[Haskell-cafe] Am I the only one having problems with RWH?

Eric Rasmussen ericrasmussen at gmail.com
Sat Oct 6 22:48:21 CEST 2012

I found I had to keep switching between RWH and other books for these
concepts to sink in. A really good resource that I don't see mentioned too
often is the Haskell wikibook:


I don't remember it covering parsec specifically but if you get grounded in
all the concepts there, the RWH chapters on parsec will make more sense. It
also helped me to take breaks from RWH and re-read chapters later.

Also if you find yourself getting discouraged, I really like Brent Yorgey's
article on the monad tutorial fallacy:

It uses monads as an example but describes the process of learning
difficult concepts.

On Sat, Oct 6, 2012 at 12:54 PM, Janek S. <fremenzone at poczta.onet.pl> wrote:

> Dnia sobota, 6 października 2012, Mark Thom napisał:
> >Also, the functional pearl on applicative functors by Conor McBride and a
> second
> > author (can't recall his name) blew the door open on the subject, for me.
> Good to hear, it's in front of me on the desk and I'm planning to finish
> that pearl tomorrow (BTW.
> Ross Paterson is the second author).
> > I'm not totally sure if you're having problems with RWH, or think it's
> > too easy, but here are my thoughts on both:
> I consider RWH to be a bit too hard for me.
> >  I too agree that LYAH is the
> > easier one, and it is slightly more focused on the theory and concepts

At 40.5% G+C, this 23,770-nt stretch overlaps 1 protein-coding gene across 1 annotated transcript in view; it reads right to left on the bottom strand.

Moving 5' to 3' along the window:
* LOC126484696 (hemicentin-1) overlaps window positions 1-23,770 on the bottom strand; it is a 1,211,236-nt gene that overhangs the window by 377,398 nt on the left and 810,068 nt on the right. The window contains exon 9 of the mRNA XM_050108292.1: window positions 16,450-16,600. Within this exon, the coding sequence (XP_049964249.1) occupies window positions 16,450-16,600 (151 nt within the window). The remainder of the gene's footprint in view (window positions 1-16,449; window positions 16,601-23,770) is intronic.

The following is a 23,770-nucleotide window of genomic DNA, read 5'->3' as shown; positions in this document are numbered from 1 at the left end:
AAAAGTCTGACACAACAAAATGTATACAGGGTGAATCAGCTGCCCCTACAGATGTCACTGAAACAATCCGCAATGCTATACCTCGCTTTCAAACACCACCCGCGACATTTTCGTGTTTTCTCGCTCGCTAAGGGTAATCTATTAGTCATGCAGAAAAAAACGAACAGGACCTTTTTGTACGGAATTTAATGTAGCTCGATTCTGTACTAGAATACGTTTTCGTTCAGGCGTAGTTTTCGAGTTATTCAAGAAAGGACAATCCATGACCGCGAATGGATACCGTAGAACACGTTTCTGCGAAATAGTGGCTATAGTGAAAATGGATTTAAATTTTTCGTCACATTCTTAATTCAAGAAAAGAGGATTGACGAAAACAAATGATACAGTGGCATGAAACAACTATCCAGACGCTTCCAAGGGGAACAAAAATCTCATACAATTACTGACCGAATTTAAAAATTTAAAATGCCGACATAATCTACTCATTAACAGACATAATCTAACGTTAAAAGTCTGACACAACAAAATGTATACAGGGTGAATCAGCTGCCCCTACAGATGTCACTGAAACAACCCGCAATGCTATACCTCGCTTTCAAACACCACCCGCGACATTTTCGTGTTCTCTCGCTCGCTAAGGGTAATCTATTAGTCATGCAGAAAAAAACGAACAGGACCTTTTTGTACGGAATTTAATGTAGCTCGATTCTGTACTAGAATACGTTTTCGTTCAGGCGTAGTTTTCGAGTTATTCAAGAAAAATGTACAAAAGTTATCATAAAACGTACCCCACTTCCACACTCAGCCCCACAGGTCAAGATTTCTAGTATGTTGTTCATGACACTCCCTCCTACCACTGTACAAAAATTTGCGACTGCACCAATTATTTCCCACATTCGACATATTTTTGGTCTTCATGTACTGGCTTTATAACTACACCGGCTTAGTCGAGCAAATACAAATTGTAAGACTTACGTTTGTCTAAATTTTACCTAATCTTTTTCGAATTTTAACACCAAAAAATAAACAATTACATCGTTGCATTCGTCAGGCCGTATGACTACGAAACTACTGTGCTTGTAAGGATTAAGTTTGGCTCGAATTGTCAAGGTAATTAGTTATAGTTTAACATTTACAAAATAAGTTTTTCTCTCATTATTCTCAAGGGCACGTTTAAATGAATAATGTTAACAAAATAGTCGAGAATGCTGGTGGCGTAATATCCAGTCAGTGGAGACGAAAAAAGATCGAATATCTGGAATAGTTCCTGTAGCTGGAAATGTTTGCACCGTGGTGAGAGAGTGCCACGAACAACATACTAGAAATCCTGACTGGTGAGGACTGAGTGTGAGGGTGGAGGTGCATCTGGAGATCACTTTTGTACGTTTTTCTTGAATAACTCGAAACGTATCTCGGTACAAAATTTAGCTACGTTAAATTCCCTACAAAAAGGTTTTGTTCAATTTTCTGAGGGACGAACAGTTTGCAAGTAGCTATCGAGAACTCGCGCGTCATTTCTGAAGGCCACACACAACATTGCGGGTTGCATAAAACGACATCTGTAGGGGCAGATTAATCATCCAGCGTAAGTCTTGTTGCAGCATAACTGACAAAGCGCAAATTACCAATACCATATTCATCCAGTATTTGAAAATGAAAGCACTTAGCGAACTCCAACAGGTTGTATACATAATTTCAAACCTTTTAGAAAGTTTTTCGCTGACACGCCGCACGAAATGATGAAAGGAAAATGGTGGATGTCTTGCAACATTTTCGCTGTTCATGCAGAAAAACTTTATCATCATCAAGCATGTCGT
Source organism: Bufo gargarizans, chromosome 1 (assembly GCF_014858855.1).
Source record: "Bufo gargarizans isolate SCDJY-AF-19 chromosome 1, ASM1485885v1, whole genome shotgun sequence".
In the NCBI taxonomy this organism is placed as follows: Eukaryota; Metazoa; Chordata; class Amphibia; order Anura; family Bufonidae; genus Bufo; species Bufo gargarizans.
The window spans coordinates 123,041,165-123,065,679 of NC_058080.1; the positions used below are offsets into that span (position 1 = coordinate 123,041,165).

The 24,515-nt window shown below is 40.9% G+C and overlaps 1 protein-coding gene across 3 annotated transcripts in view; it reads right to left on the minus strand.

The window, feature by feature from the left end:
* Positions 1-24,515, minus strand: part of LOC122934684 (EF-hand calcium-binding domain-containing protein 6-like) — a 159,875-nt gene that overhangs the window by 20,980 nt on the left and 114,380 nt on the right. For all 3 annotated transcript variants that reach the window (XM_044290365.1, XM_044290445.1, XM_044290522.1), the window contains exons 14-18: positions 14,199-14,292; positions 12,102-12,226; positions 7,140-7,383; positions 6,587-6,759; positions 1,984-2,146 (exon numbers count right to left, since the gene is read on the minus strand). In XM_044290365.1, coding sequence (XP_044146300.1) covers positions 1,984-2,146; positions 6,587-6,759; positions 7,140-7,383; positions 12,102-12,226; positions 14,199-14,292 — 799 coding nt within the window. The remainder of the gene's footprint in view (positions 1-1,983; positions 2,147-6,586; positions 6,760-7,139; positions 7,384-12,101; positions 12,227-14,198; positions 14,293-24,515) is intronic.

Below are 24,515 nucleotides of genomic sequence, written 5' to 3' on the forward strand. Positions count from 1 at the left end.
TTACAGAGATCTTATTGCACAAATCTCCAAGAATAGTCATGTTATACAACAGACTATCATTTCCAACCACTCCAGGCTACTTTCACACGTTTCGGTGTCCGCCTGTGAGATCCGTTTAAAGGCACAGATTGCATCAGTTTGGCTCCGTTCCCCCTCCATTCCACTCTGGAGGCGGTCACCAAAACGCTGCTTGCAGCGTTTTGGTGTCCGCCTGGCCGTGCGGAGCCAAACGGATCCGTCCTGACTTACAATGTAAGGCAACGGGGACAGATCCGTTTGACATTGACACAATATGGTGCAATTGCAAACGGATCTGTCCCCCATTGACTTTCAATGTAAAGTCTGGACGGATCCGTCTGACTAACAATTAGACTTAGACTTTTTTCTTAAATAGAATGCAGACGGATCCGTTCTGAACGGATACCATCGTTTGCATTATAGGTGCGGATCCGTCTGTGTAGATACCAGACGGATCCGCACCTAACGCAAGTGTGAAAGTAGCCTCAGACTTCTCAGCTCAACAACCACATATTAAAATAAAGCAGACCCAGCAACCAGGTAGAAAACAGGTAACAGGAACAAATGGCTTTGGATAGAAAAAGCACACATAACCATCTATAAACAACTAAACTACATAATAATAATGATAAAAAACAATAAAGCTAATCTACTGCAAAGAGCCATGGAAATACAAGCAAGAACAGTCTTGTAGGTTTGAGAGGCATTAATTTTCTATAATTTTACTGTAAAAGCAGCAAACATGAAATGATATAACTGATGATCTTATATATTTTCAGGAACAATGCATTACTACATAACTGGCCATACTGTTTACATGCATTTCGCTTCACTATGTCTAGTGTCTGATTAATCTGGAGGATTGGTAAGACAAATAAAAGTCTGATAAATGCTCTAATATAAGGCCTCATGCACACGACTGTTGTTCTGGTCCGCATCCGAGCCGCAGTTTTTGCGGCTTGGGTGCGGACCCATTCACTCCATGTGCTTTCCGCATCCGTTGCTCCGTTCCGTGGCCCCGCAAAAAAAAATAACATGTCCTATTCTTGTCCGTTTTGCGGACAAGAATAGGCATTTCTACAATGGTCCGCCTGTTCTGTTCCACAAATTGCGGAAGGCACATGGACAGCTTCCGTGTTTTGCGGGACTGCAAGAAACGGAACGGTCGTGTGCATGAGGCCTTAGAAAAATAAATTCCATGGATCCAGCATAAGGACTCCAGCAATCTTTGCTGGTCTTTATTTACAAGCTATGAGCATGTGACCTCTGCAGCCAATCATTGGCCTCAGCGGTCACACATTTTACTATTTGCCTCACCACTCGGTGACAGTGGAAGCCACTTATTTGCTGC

> > of Haskell, so I would definitely recommend checking that out.
> I already read LYAH.
> > For other Haskell-related writings, Simon Marlow is currently writing
> > a book based on his Parallel and Concurrent Programming in Haskell
> > tutorial (http://community.haskell.org/~simonmar/par-tutorial.pdf) for
> > O'Reilly at the moment. In the meantime, I've found the Simons' papers
> > to be interesting reading:
> Yes, I know about the upcomming book and I'm awaiting it. Right now I'm
> digging through REPA
> papers, but Marlow's tutorial is next on my list of things to read.
> > So, you're probably at a level where you'll want to start looking for
> > interesting academical papers on Haskell/FP and theory, then re-visit
> > RWH once in a while
> Well, I figured out that before I go into more academic stuff I should
> have more knowledge about
> the basics, which I thought would be covered by RWH. Hence my frustration
> from not understanding
> a book that's supposed to introduce people to Haskell.
> I guess I'll start with reading some papers on parallelism and go back to
> RWH when I have more
> experience.
> Jan
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